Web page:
Musculoskeletal pain is a common complaint that many primary care providers and pain professionals regularly diagnose and treat. To provide safe and effective results for patients, it is important to take a multimodal approach to treating pain. Trigger Point Injections (TPI) can be an effective primary or complementary therapy for reducing pain in the musculoskeletal system. Trigger points are knots that form in the muscle fibers after acute trauma or from repetitive microtrauma, causing tension in the muscle fibers.
These knots can cause pain in the neck, shoulders, arms, legs, and lower back. Trigger point injections involve injecting an anesthetic and steroid medication directly into the trigger points to relax the muscles and relieve pain. The procedure begins with marking each trigger point with a skin marker or with the tip of a pen retracted as a guide. The doctor then inserts the needle connected to the 5 or 10 ml syringe at an angle of 30 degrees at the activation point and rhythmically taps the area by inserting and retracting the needle repeatedly without completely removing it from the muscle.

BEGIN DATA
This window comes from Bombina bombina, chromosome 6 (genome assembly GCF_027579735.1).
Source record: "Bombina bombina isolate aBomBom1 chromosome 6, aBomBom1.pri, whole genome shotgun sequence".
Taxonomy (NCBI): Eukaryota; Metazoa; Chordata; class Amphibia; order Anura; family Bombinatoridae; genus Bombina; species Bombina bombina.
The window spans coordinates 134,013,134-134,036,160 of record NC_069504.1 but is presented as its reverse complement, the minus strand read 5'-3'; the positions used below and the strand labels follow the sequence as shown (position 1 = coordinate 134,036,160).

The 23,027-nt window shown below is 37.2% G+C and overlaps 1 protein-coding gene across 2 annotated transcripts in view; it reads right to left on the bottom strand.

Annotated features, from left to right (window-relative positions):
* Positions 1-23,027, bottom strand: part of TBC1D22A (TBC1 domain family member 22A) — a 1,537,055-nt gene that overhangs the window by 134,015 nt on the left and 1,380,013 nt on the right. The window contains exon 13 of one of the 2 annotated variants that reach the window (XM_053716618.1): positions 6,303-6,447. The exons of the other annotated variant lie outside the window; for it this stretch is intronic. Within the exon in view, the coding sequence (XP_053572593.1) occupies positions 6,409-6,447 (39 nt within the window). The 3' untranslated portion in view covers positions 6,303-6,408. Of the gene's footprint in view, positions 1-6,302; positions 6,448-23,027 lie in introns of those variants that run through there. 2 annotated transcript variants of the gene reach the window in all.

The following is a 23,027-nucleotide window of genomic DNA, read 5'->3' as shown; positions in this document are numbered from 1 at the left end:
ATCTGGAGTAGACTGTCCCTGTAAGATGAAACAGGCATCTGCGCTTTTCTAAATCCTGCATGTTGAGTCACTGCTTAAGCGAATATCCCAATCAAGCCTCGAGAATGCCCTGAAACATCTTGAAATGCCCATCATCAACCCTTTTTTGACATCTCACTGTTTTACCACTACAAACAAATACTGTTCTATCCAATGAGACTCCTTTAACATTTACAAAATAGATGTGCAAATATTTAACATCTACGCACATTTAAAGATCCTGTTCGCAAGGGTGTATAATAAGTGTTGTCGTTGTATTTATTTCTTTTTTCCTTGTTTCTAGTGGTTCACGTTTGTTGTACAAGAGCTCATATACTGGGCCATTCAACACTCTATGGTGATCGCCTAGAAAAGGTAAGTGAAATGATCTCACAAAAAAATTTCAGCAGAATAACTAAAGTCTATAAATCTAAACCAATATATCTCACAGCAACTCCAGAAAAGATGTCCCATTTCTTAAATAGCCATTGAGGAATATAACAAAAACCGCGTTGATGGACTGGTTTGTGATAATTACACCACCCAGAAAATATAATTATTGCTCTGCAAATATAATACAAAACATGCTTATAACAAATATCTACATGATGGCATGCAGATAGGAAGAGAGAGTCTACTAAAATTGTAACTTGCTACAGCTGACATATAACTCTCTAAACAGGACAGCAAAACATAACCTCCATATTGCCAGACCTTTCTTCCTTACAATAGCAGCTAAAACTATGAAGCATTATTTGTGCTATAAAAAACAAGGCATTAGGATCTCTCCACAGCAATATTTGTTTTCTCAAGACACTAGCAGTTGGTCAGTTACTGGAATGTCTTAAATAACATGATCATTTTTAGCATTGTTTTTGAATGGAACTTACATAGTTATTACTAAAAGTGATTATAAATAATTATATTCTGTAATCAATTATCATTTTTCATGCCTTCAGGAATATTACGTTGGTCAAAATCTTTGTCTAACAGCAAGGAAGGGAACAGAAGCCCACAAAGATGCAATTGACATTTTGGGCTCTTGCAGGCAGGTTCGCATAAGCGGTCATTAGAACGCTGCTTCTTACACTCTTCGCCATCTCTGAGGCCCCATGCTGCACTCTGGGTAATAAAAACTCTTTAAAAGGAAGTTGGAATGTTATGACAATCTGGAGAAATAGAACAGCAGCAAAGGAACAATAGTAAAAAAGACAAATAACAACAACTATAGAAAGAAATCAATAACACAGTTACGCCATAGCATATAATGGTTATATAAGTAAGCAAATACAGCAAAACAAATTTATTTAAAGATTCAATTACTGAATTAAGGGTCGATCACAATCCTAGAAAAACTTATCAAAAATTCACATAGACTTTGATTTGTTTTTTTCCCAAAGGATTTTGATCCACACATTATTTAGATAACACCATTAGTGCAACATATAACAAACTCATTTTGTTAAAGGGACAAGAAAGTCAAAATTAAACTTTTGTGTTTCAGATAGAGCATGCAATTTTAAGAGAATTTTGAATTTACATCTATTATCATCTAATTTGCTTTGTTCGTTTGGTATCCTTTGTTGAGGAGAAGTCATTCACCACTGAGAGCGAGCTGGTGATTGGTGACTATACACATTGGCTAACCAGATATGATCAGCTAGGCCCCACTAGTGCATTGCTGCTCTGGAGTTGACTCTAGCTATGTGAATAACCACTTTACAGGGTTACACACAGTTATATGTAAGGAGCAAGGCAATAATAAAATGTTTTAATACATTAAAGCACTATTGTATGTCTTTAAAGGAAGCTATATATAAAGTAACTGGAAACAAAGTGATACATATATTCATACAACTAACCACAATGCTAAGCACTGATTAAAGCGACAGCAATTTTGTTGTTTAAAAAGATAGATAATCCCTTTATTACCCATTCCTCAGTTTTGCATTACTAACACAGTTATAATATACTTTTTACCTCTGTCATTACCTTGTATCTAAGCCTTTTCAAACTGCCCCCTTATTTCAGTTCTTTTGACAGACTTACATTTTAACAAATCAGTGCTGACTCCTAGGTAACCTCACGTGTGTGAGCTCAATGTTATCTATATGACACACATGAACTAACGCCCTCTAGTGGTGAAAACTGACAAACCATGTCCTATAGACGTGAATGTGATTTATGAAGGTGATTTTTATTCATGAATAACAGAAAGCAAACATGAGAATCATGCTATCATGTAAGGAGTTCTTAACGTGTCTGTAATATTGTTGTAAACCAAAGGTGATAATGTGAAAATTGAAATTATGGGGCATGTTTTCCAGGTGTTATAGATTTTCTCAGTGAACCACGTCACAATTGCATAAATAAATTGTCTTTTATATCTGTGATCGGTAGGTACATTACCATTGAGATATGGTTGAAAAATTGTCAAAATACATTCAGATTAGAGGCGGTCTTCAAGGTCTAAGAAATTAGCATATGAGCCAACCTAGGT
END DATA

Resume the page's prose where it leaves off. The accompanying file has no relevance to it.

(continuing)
After treatment with Trigger Point Injection, patients can use the treated muscle, but are asked to refrain from strenuous activities for a few days. If the procedure was effective, the injections may need to be repeated over several sessions, one to two weeks apart, until the trigger points are deactivated and the pain goes away or is no longer severe. Common side effects that occur after an injection at the trigger point include numbness or pain at the site of the injection.Taking steps such as reducing stress levels, improving posture, and participating in an exercise program can often ease pain in trigger points. Trigger point injections can be a valuable adjunct to treating chronic pain conditions affecting the musculoskeletal system.
Communication with the patient throughout the procedure is essential to ensure that the treatment addresses an active trigger point.